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Definitions of metal

  1. a mixture containing two or more metallic elements or metallic and nonmetallic elements usually fused together or dissolving into each other when molten; " brass is an alloy of zinc and copper"
  2. cover with metal
  3. any of several chemical elements that are usually shiny solids that conduct heat or electricity and can be formed into sheets etc.
  4. An elementary substance, as sodium, calcium, or copper, whose oxide or hydroxide has basic rather than acid properties, as contrasted with the nonmetals, or metalloids. No sharp line can be drawn between the metals and nonmetals, and certain elements partake of both acid and basic qualities, as chromium, manganese, bismuth, etc.
  5. A mine from which ores are taken.
  6. Courage; spirit; mettle. See Mettle.
  7. The broken stone used in macadamizing roads and ballasting railroads.
  8. The effective power or caliber of guns carried by a vessel of war.
  9. Glass in a state of fusion.
  10. The rails of a railroad.
  11. To cover with metal; as, to metal a ship's bottom; to metal a road.
  12. Ore from which a metal is derived; - so called by miners.
  13. A heavy, lustrous substance, capable of being drawn into a fine thread and beaten or hammered into thin plates, of being melted by heat, and of carrying electricity; material; substance; hence, spirit; temper.
  14. To cover with metal, such as gold, silver, copper, etc.
  15. A solid, shining, opaque body, such as gold, etc.: broken stone used for macadamized roads.
  16. A simple, fixed, opaque body, fusible by heat.
  17. Metallic.
  18. An elementary substance, usually hard, heavy, and malleable, as iron, gold, tin, etc.
  19. Mils.
  20. An opaque body or substance, insoluble in water, fusible by heat, a good conductor of heat and electricity, and having a peculiar lustre known as the metallic lustre; glass in a state of fusion; stones broken small for roads; the effective power of guns borne by a vessel of war.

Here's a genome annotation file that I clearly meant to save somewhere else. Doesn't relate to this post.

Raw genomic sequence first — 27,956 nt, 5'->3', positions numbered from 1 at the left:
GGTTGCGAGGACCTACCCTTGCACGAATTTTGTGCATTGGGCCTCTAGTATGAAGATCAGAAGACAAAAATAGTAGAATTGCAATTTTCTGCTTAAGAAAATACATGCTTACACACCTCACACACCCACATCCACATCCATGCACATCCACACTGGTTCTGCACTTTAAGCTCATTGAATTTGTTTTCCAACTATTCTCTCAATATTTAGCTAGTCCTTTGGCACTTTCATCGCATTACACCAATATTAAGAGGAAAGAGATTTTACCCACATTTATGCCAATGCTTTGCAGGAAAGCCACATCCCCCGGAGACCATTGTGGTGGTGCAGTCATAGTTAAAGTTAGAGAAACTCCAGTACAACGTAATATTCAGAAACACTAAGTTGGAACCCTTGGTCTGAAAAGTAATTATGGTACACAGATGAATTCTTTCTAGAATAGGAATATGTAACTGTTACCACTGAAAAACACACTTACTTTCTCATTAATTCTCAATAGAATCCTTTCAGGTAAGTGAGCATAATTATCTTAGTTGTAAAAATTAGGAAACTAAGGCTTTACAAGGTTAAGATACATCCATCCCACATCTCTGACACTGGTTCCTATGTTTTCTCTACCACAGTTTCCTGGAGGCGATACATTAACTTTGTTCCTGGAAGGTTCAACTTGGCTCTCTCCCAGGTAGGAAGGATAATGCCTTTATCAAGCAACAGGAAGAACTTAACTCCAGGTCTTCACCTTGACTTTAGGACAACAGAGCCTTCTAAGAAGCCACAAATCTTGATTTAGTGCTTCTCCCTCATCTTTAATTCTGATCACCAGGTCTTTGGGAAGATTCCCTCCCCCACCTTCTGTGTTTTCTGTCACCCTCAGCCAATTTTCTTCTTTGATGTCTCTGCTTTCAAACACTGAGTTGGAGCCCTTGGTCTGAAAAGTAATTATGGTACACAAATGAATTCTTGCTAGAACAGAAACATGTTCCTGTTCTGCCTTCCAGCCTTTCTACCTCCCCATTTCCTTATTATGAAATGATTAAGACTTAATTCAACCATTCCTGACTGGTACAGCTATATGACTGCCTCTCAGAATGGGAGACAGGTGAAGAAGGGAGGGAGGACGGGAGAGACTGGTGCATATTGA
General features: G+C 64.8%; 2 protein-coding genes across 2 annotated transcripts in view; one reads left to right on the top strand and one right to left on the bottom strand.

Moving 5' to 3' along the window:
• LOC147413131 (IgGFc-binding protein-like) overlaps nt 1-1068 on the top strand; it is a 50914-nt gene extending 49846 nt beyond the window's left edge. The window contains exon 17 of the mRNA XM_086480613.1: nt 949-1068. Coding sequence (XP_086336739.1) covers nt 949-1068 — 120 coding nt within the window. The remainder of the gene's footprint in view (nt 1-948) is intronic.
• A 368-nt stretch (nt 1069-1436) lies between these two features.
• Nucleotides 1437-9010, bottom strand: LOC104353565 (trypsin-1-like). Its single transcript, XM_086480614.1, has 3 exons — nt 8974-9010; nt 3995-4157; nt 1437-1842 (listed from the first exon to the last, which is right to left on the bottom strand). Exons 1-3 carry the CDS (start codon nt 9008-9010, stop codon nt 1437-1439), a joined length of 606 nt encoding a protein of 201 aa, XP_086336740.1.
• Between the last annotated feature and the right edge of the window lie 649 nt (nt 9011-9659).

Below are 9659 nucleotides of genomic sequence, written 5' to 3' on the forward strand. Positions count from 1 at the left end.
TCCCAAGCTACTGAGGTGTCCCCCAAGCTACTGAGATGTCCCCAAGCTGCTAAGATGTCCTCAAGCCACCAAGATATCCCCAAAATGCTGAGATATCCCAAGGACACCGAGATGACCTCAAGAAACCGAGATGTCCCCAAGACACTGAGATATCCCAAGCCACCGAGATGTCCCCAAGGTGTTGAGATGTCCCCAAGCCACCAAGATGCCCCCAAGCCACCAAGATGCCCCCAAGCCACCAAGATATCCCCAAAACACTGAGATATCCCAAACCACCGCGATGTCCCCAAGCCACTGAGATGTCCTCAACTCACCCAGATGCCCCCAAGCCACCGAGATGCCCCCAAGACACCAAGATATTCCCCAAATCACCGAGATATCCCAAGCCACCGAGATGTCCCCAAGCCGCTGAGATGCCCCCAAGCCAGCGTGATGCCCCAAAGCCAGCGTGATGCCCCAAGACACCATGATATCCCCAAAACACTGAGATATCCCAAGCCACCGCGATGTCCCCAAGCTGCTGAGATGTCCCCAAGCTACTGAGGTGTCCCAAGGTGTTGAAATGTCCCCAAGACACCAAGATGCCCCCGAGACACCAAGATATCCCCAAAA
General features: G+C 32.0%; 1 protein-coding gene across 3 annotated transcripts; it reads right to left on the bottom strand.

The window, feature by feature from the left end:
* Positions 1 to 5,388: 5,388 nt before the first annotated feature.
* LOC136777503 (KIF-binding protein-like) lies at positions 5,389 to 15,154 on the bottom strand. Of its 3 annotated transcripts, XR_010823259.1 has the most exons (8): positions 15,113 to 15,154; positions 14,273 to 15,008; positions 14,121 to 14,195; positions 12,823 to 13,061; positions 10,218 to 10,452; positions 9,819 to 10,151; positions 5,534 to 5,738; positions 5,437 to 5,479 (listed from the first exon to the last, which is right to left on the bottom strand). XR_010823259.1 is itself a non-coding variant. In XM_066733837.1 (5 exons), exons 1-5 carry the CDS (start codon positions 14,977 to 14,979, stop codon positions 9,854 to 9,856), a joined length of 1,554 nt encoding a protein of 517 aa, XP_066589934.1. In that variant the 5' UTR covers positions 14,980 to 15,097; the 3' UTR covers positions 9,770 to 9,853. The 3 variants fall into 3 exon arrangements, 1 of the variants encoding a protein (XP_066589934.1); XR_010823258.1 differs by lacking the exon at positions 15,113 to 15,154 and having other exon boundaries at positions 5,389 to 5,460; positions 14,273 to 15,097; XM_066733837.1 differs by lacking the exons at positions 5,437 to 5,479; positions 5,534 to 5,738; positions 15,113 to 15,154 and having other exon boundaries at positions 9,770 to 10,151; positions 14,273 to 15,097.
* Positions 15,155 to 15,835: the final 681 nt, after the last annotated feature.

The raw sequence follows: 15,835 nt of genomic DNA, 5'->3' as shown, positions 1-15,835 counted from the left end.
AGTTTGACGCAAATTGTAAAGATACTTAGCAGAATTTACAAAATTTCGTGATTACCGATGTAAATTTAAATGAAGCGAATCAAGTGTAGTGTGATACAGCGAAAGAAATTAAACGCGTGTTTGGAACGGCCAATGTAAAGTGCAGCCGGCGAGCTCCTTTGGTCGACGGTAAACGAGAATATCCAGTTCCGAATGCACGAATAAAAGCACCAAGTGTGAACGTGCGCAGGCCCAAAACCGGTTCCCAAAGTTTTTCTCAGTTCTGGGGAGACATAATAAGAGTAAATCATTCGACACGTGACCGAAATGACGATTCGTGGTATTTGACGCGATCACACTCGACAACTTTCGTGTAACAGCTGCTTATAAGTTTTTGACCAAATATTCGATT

21. To cover with metal.
  22. A well- known body, such as gold, silver, copper, iron, & c.; broken stones used for roads; broken glass for the melting- pot.
  23. See mettle.
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Usage examples for metal

  1. He tried to ask them from whence the metal came, but he could not make them understand. – The Return of Tarzan by Edgar Rice Burroughs
  2. With the mounting strain Christopher began to prove of what metal he was made. – Christopher Hibbault, Roadmaker by Marguerite Bryant
  3. No one going from house to house to repair metal goods or sell small goods he is carrying may do this trade outside the town where he lives. – Our Legal Heritage, 4th Ed. by S. A. Reilly
  4. The metal body of the gun split the wood stock and came almost to my shoulder. – The-Life-of-Me-an-autobiography by Johnson, Clarence Edgar
  5. We must use another metal instead of cast- iron. – The Moon-Voyage by Jules Verne
  6. I felt rope and metal and pain all at once. – Undo-a-Novel-By-Joe-Hutsko by Hutsko, Joe
  7. Listen to me; I'm of the metal that makes ministers; I do not seek to obtain Celeste until I deserve her. – The Lesser Bourgeoisie by Honore de Balzac
  8. The new craft was a thing of beauty, all metal, with one low wing. – Jane Stewardess of the Air Lines by Ruthe S. Wheeler
  9. But why should one piece of metal striking against another a mile or two away make us aware that there is a bell there at all, let alone that it is a certain bell whose tone we recognize? – The Mind and Its Education by George Herbert Betts
  10. It was as if she had offered her beauty to a glass, and found a reflection in dull metal. – The Tragic Comedians, Complete by George Meredith Last Updated: March 7, 2009
  11. It was half a mile high and built of massive metal beams. – The Pirates of Ersatz by Murray Leinster
  12. Metal bars are fixed a short distance above the deck to take rings attached to the sheets. – Boys' Book of Model Boats by Raymond Francis Yates
  13. Each was supposed to contain a piece of bone, cloth, or metal, and books or parts of them, that had once belonged to a great man or a saint. – An Explorer's Adventures in Tibet by A. Henry Savage Landor
  14. For a full month nothing could be done to the cannon, since it would take quite that time for the metal to cool. – The World Peril of 1910 by George Griffith
  15. But his hand flashed up and caught the metal before it struck his face. – Gunman's Reckoning by Max Brand
  16. The metal was already cold again. – Rip Foster in Ride the Gray Planet by Harold Leland Goodwin
  17. He was passing the shops now, and stopped before a jeweler's window, his eye caught by a rather jolly- looking paper knife in gun metal. – The New Boy at Hilltop by Ralph Henry Barbour
  18. Metal and electrons reason well, but not in a human fashion. – Watchbird by Robert Sheckley
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